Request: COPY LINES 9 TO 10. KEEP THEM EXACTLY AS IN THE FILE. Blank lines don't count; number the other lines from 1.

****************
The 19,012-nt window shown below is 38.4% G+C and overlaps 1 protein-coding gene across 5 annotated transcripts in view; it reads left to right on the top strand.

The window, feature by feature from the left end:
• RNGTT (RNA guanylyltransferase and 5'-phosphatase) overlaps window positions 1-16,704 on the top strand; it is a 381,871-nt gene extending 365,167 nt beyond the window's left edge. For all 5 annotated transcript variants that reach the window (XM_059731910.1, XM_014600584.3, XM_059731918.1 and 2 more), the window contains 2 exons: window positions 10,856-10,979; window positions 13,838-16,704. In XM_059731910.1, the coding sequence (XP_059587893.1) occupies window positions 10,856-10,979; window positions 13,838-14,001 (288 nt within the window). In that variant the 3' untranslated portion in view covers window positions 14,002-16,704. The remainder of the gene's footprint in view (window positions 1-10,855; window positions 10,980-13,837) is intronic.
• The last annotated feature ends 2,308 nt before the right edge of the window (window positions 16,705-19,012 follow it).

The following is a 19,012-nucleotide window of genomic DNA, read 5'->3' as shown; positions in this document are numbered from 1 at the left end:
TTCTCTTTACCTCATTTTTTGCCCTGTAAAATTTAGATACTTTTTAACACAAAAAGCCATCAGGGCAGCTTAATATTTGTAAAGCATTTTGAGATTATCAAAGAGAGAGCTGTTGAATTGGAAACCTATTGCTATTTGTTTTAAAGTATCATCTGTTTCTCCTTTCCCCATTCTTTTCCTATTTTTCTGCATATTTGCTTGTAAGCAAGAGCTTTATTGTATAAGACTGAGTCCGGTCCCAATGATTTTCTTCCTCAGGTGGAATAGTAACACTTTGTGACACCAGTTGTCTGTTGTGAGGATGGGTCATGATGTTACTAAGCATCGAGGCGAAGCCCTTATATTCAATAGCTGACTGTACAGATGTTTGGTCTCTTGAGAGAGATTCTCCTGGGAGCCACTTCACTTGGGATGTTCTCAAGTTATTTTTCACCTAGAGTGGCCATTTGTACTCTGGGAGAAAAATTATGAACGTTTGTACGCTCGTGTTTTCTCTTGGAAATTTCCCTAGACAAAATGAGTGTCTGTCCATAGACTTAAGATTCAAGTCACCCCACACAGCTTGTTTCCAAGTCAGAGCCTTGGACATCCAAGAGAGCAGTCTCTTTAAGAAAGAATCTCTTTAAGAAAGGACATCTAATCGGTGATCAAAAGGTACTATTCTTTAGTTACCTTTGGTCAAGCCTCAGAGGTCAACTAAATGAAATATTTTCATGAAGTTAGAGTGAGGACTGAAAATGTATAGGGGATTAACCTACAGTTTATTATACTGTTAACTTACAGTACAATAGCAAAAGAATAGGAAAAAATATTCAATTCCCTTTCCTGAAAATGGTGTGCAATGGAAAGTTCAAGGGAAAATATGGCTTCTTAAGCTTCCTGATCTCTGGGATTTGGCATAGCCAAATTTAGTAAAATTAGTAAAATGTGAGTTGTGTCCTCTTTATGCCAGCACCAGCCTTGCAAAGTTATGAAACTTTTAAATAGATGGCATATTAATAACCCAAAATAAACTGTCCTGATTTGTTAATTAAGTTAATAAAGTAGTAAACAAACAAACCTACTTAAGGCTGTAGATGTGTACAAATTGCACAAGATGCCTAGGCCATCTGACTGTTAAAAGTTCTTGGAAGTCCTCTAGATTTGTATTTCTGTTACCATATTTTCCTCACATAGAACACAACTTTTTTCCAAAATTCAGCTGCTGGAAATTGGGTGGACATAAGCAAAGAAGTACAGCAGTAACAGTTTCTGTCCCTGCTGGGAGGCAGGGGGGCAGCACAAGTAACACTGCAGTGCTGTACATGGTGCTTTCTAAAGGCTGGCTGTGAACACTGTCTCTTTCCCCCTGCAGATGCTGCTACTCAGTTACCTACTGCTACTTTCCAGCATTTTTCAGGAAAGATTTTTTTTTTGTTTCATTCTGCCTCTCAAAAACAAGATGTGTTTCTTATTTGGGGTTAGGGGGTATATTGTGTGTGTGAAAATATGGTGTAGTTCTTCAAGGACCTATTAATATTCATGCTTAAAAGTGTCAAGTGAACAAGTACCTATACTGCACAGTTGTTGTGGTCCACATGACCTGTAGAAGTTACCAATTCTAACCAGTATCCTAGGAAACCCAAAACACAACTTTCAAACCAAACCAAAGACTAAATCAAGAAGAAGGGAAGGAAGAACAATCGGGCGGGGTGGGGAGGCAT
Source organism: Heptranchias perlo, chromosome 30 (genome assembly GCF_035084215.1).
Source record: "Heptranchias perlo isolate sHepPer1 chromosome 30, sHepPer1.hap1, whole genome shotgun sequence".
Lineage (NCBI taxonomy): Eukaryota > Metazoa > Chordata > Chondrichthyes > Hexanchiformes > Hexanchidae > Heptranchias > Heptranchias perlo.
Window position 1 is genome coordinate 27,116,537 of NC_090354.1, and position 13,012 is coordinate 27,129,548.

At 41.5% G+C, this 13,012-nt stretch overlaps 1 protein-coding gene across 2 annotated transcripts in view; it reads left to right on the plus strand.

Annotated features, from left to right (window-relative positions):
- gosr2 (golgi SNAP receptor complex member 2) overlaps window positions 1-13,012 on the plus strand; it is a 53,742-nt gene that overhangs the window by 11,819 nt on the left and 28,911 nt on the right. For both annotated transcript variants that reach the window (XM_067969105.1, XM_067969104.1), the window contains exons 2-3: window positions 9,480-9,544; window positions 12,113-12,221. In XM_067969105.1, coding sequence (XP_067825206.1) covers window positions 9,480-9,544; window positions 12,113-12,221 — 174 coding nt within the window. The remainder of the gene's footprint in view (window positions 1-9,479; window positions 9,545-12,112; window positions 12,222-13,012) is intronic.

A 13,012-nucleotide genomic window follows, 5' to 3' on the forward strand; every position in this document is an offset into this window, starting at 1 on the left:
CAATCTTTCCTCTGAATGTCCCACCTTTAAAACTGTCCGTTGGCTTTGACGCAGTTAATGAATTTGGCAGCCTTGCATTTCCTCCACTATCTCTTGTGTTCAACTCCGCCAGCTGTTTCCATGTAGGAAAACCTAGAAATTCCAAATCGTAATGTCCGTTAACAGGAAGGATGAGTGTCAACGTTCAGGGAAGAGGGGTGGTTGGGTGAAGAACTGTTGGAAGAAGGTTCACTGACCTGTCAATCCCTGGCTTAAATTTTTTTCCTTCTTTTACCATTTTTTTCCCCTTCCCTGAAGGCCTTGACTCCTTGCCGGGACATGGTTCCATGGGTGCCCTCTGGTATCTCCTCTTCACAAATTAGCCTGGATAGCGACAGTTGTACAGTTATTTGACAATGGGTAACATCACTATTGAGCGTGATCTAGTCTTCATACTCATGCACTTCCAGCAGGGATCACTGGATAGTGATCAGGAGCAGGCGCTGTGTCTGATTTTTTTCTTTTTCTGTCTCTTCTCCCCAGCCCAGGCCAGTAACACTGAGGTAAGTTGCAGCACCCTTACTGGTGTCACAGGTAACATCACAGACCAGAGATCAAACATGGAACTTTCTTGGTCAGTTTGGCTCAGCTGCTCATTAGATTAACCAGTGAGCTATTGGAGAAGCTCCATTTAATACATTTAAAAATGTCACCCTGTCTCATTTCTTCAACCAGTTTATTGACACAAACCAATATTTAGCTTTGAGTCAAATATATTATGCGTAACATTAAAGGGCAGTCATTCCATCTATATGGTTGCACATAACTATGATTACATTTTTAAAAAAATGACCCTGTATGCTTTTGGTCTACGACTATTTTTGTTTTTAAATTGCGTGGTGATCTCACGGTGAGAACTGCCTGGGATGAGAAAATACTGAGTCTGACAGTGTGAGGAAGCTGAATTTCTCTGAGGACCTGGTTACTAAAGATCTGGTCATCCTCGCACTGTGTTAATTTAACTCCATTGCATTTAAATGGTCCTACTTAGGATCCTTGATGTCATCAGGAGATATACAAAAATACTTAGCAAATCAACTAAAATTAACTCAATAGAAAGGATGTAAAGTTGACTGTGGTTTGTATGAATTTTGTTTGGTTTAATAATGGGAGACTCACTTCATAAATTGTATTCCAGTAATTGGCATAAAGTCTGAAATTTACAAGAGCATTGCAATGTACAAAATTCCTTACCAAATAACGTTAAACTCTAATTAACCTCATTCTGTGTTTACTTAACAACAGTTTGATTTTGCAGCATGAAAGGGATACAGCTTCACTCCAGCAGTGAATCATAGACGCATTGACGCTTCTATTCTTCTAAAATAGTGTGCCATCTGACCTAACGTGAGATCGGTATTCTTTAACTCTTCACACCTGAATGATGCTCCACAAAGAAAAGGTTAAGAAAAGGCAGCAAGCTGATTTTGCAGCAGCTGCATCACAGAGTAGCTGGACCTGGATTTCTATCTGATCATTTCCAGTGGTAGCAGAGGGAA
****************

Lineage (NCBI taxonomy): Eukaryota > Metazoa > Chordata > Chondrichthyes > Hexanchiformes > Hexanchidae > Heptranchias > Heptranchias perlo.
Window position 1 is genome coordinate 27,116,537 of NC_090354.1, and position 13,012 is coordinate 27,129,548.